When all-depth halibut fishing, anglers could keep sablefish, Pacific cod, and other species of flatfish or keep longleader gear species, but not both. This is due to federal regulation limitations.
Some anglers assumed the new longleader gear opportunity would be in addition to the few groundfish species allowed with all-depth halibut, not an alternative to.
ODFW is working through the Pacific Fishery Management Council process to let anglers have both options of groundfish species with all-depth halibut. The soonest this would be in place is 2023.
For current information and inseason changes, use your smart phone to scan this QR code or type in: https://tinyurl.com/ORHalibut to be taken to the Sport Halibut Webpage
International Pacific Halibut Commission
The International Pacific Halibut Commission (IPHC) oversees all things Pacific halibut in the Eastern North Pacific Ocean. This includes Alaska, British Columbia, Washington, Oregon, and California.
The IPHC conducts research and stock assessments and sets halibut harvest levels (allocations/quotas) for these areas, including Area 2A. The IPHC set Area 2A’s harvest level at 1.5 million pounds in 2019, the highest level in over 10 years. The IPHC Commissioners indicated this would remain through 2022 unless a conservation concern arose.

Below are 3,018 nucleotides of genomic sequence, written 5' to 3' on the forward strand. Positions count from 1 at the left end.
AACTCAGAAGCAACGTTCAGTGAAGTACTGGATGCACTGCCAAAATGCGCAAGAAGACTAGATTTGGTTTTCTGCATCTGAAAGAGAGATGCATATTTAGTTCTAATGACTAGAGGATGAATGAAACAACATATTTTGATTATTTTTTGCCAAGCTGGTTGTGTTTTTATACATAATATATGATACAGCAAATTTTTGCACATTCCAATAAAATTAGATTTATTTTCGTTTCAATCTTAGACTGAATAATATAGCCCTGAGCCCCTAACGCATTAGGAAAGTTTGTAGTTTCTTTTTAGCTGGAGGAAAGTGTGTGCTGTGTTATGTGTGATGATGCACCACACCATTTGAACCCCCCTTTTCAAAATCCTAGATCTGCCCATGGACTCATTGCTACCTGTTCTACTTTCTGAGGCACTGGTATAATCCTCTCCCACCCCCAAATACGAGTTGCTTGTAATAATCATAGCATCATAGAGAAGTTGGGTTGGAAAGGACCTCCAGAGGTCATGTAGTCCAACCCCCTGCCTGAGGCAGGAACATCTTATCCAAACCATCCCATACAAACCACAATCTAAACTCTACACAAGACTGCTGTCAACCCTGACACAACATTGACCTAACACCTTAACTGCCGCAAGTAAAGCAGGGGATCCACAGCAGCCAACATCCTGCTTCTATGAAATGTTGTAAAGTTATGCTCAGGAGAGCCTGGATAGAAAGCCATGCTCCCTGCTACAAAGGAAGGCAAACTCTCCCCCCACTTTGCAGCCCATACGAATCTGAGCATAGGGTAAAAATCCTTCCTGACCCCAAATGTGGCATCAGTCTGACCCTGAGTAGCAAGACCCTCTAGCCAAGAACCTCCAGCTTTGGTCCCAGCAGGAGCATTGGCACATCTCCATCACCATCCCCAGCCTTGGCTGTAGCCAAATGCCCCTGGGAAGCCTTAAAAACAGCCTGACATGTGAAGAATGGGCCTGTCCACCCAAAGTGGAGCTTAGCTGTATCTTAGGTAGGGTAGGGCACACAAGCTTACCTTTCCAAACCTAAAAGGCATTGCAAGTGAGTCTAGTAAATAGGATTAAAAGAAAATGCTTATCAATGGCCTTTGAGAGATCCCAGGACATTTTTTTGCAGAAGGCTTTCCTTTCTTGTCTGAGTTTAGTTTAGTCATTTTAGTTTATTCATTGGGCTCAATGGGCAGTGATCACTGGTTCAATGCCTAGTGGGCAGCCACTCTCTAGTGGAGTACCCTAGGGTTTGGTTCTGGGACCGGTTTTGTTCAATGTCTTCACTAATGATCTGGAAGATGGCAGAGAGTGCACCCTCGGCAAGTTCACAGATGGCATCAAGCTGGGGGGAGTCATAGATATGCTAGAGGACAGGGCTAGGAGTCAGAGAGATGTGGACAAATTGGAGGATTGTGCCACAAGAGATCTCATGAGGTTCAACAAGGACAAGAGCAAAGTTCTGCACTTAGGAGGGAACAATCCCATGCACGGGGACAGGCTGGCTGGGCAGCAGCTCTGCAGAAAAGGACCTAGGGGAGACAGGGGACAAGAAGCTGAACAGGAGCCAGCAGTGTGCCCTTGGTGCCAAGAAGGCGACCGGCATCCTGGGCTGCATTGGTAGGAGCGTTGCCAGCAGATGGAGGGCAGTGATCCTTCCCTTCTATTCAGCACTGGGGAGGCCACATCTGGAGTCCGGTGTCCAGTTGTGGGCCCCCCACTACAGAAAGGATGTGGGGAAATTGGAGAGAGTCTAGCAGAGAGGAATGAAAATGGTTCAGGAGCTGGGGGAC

IPHC will set a new quota for 2023 at its annual meeting in early 2023.
Pacific Fishery Management Council
The Pacific Fishery Management Council (PFMC) divides Area 2A’s quota (set by the IPHC) between Tribal, commercial, and recreational halibut fisheries. This information is outlined in the 2021 Pacific Halibut Catch Sharing Plan (pdf).
The PFMC considers changes to the Catch Sharing Plan annually at its September and November meetings. Anglers can propose changes through that process.
ODFW holds public meetings each year to get angler input on how the fishery has gone so far that year. Any proposed changes for the following year are also discussed. These meetings are held in late July or early August and are advertised to the public.